Sunday, December 03, 2006

Retro's Good Eats

While looking for someplace to escape the bustle of busy shoppers on Williamsburg's Prince George Street, I found my eye arrested by vivid aqua blue signage. "Retro's Good Eats", it read, touting hot dogs, fresh cut fries and milkshakes. My husband had no complaints as we fled inside under a flapping black-and-white awning.

The dining area is very cute, with aqua blue tables and a massive chalkboard covering the wall on the right. It also advertised their shakes and custards, along with the hand-written litany of the day's specials. A girl at the far counter greeted us, patiently waiting for us to come to a decision.

Finally, Dave did and placed his order. I was torn between a couple of items, one of them being the chicken salad. After describing it to me, she offered me a sample, returning from the kitchen station with a small portion and a tasting spoon. Thankfully, it was just what I had in mind. We paid up and waited for her to pull our lagers ($3.00), specially created for Retro's by local brewer St. George's. She only made it halfway through the first cup before realizing the keg was tapped out. With an apology, she handed us the cup, and said if we'd like to take a seat, somebody would bring two more to our table.

What I hadn't realized upon walking in was the secondary dining area to the left of the counter. This slightly smaller room was filled with black and white photographs of local history-- some included copies of old newsprint and records, as well. By the time we'd circled the room, our food and beverages were out of the kitchen, and being placed on our table.

Retro's menu boasts "best hot dogs in town!", so Dave ordered a couple to see what all the fuss was about. One had blue cheese slaw and chili ($3.00), the second came with cheddar cheese, onions and spicy mustard ($2.65). Both were something new to us: a 100% Black Angus beef dog.

The toppings were prodigious, and definitely tasty. The blue cheese slaw was fairly tangy, and made for a nice contrast against the meaty chili; the other trio of toppings were flavorful, if a bit overzealously splashed with mustard.

The anomaly were the dogs themselves. Extremely mild in flavor, with a soft texture, I thought at first they'd been boiled. I scraped away a portion of the toppings, revealing a few dark scores. Had they been boiled, then finished on the grill? Whatever the case, they were missing that certain snap that makes a good dog really great.

I began with a cup of the vegan 3-bean chili ($3.75), a pleasantly mild blend of beans, corn and sauce. While it didn't taste much like chili to this carnivore, it was tasty and warming, even better re-heated in subsequent days.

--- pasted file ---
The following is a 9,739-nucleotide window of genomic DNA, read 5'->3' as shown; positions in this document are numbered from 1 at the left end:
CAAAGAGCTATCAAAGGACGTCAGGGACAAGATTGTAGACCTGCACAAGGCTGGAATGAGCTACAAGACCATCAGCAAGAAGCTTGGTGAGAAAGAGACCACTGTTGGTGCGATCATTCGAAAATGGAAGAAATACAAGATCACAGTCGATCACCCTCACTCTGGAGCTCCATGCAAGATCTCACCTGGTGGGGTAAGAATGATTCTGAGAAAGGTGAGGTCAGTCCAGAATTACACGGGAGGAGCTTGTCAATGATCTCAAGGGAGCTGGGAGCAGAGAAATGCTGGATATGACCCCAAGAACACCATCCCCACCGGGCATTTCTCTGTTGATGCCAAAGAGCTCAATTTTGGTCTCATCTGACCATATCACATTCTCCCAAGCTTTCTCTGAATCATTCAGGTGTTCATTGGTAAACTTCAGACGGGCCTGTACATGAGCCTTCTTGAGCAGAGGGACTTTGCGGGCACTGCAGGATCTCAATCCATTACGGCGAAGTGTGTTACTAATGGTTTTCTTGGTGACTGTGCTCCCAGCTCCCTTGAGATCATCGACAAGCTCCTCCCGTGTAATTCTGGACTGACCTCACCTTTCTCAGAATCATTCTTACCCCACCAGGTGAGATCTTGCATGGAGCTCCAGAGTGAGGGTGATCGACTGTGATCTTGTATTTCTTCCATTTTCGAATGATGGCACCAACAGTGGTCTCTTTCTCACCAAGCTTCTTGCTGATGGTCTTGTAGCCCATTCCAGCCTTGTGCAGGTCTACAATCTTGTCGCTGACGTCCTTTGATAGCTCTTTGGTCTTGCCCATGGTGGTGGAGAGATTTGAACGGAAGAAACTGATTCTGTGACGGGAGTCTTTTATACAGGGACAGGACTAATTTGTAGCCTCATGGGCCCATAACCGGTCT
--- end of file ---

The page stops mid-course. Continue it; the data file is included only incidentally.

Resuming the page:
My main course was the chicken salad sandwich ($XXX). Meaty chunks were interspersed with celery and grapes, all in a very light, mild mayo, and served on a split hot dog roll. I ended up eating it sans bun, as the two didn't seem to mix quite right.

Dave and I split the renowned fresh-cut French fries ($3.00). They were long, in varying shades of golden, dark and light brown. I tasted one, still warm, and was slightly disappointed. They were softer than I'd anticipated: no crunchy exterior, and a slightly raw-tasting interior. Had these been baked in a fresh batch of oil that was still too cool, or was this the norm? Even so, Dave and I managed to nibble our way through half a batch, which goes to show that even slightly limp fries can still hold some appeal.

The dining room was beginning to fill up, but I managed to slip in front of the cashier just ahead of the crowd. I ordered some of Randy-from-New-Orleans' red beans & rice (4.25) to take home, then impulsively got a hand-churned chocolate shake ($3.75). I'd had the best intention to also save that for the next day, but that was a laughable (if noble) idea. I cracked into it before we left the parking lot, and was rewarded with a silky, rich shake that tasted just like my childhood. Dave and I passed it back-and-forth, finally stuffing it in the back seat, away from tempting sight. I can't remember the last time I tasted a shake this good.

The beans and rice made it safely home, and re-heated nicely the next afternoon. It was a mild, laid-back version that benefited greatly from the addition of a shake of hot sauce. I'd also chosen the option of ordering it with the 'andeolu' sausage, something I'd never come across. Whatever its origin, the sausage was extremely mild, and didn't add a lot of zing to the dish.

Retro's is an interesting little restaurant, comfortably nestled into its home in Williamsburg. Its proximity to students and shoppers alike give it a built-in customer base. The menu is small and focused, and most people could find something enjoyable-- even the vegans, which is a pleasant surprise. With its friendly staff and earnest food, its a fun place that should blossom nicely in future years.


Post a Comment

<< Home